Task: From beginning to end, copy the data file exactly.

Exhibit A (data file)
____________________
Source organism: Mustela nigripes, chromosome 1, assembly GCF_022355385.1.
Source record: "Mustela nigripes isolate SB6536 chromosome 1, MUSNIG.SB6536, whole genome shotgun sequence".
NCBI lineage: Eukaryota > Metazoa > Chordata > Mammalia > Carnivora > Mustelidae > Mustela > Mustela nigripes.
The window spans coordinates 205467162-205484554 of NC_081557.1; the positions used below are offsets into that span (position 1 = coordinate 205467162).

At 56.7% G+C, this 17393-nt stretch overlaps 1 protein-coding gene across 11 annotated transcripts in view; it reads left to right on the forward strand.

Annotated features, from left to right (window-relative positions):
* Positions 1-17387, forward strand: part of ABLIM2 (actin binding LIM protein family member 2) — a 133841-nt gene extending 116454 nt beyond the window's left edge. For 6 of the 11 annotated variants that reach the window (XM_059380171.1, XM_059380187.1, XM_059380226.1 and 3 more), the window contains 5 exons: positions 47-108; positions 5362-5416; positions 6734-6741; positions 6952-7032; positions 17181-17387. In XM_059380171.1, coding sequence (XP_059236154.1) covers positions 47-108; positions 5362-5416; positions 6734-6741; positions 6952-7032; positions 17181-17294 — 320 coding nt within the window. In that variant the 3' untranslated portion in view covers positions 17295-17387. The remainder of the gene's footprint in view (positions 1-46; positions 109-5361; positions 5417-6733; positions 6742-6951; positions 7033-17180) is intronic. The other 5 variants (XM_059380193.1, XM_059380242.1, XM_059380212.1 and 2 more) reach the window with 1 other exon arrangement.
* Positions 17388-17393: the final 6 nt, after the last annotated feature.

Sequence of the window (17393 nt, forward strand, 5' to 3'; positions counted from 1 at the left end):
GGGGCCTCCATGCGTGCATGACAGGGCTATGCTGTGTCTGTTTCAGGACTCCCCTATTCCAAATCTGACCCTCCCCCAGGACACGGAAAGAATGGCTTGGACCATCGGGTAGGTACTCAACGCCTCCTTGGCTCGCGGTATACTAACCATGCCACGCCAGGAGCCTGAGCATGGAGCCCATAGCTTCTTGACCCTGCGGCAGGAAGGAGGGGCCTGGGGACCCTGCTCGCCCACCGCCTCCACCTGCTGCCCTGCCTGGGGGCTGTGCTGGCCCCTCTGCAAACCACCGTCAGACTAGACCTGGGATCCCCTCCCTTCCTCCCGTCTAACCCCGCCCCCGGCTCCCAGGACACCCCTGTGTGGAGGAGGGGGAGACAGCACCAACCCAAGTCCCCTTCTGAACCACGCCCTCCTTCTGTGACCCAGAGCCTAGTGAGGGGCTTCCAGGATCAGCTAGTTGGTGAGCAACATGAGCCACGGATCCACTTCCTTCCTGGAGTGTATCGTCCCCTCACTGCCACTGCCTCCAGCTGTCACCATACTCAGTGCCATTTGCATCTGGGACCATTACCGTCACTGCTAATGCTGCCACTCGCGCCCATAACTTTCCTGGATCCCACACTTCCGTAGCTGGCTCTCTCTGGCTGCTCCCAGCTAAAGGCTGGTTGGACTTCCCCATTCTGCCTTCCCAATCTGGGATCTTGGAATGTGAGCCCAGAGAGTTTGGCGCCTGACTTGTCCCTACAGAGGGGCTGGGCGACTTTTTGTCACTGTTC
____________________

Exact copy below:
Source organism: Mustela nigripes, chromosome 1, assembly GCF_022355385.1.
Source record: "Mustela nigripes isolate SB6536 chromosome 1, MUSNIG.SB6536, whole genome shotgun sequence".
NCBI lineage: Eukaryota > Metazoa > Chordata > Mammalia > Carnivora > Mustelidae > Mustela > Mustela nigripes.
The window spans coordinates 205467162-205484554 of NC_081557.1; the positions used below are offsets into that span (position 1 = coordinate 205467162).

At 56.7% G+C, this 17393-nt stretch overlaps 1 protein-coding gene across 11 annotated transcripts in view; it reads left to right on the forward strand.

Annotated features, from left to right (window-relative positions):
* Positions 1-17387, forward strand: part of ABLIM2 (actin binding LIM protein family member 2) — a 133841-nt gene extending 116454 nt beyond the window's left edge. For 6 of the 11 annotated variants that reach the window (XM_059380171.1, XM_059380187.1, XM_059380226.1 and 3 more), the window contains 5 exons: positions 47-108; positions 5362-5416; positions 6734-6741; positions 6952-7032; positions 17181-17387. In XM_059380171.1, coding sequence (XP_059236154.1) covers positions 47-108; positions 5362-5416; positions 6734-6741; positions 6952-7032; positions 17181-17294 — 320 coding nt within the window. In that variant the 3' untranslated portion in view covers positions 17295-17387. The remainder of the gene's footprint in view (positions 1-46; positions 109-5361; positions 5417-6733; positions 6742-6951; positions 7033-17180) is intronic. The other 5 variants (XM_059380193.1, XM_059380242.1, XM_059380212.1 and 2 more) reach the window with 1 other exon arrangement.
* Positions 17388-17393: the final 6 nt, after the last annotated feature.

Sequence of the window (17393 nt, forward strand, 5' to 3'; positions counted from 1 at the left end):
GGGGCCTCCATGCGTGCATGACAGGGCTATGCTGTGTCTGTTTCAGGACTCCCCTATTCCAAATCTGACCCTCCCCCAGGACACGGAAAGAATGGCTTGGACCATCGGGTAGGTACTCAACGCCTCCTTGGCTCGCGGTATACTAACCATGCCACGCCAGGAGCCTGAGCATGGAGCCCATAGCTTCTTGACCCTGCGGCAGGAAGGAGGGGCCTGGGGACCCTGCTCGCCCACCGCCTCCACCTGCTGCCCTGCCTGGGGGCTGTGCTGGCCCCTCTGCAAACCACCGTCAGACTAGACCTGGGATCCCCTCCCTTCCTCCCGTCTAACCCCGCCCCCGGCTCCCAGGACACCCCTGTGTGGAGGAGGGGGAGACAGCACCAACCCAAGTCCCCTTCTGAACCACGCCCTCCTTCTGTGACCCAGAGCCTAGTGAGGGGCTTCCAGGATCAGCTAGTTGGTGAGCAACATGAGCCACGGATCCACTTCCTTCCTGGAGTGTATCGTCCCCTCACTGCCACTGCCTCCAGCTGTCACCATACTCAGTGCCATTTGCATCTGGGACCATTACCGTCACTGCTAATGCTGCCACTCGCGCCCATAACTTTCCTGGATCCCACACTTCCGTAGCTGGCTCTCTCTGGCTGCTCCCAGCTAAAGGCTGGTTGGACTTCCCCATTCTGCCTTCCCAATCTGGGATCTTGGAATGTGAGCCCAGAGAGTTTGGCGCCTGACTTGTCCCTACAGAGGGGCTGGGCGACTTTTTGTCACTGTTC